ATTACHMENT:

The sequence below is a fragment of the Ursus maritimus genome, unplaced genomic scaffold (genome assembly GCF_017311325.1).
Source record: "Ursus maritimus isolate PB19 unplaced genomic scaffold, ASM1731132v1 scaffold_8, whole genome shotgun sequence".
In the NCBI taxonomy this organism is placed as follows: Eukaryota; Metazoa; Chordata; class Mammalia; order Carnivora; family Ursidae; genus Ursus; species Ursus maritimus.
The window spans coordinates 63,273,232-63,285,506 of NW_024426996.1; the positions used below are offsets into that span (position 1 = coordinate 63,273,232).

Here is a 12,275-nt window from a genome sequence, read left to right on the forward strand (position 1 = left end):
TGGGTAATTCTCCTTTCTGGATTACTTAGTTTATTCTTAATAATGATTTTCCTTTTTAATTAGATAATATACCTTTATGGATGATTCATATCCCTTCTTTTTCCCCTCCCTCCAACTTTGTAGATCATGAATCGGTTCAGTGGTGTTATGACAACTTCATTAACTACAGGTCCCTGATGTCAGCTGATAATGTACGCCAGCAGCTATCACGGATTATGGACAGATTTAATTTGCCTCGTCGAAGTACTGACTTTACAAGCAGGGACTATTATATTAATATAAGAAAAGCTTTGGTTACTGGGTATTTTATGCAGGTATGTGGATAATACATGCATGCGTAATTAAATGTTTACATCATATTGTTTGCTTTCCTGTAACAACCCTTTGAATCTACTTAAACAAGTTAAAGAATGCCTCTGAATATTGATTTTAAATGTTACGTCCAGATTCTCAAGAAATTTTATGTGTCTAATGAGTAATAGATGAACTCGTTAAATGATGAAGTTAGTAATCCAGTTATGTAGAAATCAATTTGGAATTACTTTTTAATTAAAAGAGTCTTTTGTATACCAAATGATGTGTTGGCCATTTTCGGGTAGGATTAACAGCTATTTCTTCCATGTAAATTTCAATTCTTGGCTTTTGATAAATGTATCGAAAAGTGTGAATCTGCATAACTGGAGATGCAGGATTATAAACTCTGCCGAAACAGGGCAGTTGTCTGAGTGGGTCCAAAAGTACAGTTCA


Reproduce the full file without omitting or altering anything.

The sequence below is a fragment of the Ursus maritimus genome, unplaced genomic scaffold (genome assembly GCF_017311325.1).
Source record: "Ursus maritimus isolate PB19 unplaced genomic scaffold, ASM1731132v1 scaffold_8, whole genome shotgun sequence".
In the NCBI taxonomy this organism is placed as follows: Eukaryota; Metazoa; Chordata; class Mammalia; order Carnivora; family Ursidae; genus Ursus; species Ursus maritimus.
The window spans coordinates 63,273,232-63,285,506 of NW_024426996.1; the positions used below are offsets into that span (position 1 = coordinate 63,273,232).

Here is a 12,275-nt window from a genome sequence, read left to right on the forward strand (position 1 = left end):
TGGGTAATTCTCCTTTCTGGATTACTTAGTTTATTCTTAATAATGATTTTCCTTTTTAATTAGATAATATACCTTTATGGATGATTCATATCCCTTCTTTTTCCCCTCCCTCCAACTTTGTAGATCATGAATCGGTTCAGTGGTGTTATGACAACTTCATTAACTACAGGTCCCTGATGTCAGCTGATAATGTACGCCAGCAGCTATCACGGATTATGGACAGATTTAATTTGCCTCGTCGAAGTACTGACTTTACAAGCAGGGACTATTATATTAATATAAGAAAAGCTTTGGTTACTGGGTATTTTATGCAGGTATGTGGATAATACATGCATGCGTAATTAAATGTTTACATCATATTGTTTGCTTTCCTGTAACAACCCTTTGAATCTACTTAAACAAGTTAAAGAATGCCTCTGAATATTGATTTTAAATGTTACGTCCAGATTCTCAAGAAATTTTATGTGTCTAATGAGTAATAGATGAACTCGTTAAATGATGAAGTTAGTAATCCAGTTATGTAGAAATCAATTTGGAATTACTTTTTAATTAAAAGAGTCTTTTGTATACCAAATGATGTGTTGGCCATTTTCGGGTAGGATTAACAGCTATTTCTTCCATGTAAATTTCAATTCTTGGCTTTTGATAAATGTATCGAAAAGTGTGAATCTGCATAACTGGAGATGCAGGATTATAAACTCTGCCGAAACAGGGCAGTTGTCTGAGTGGGTCCAAAAGTACAGTTCA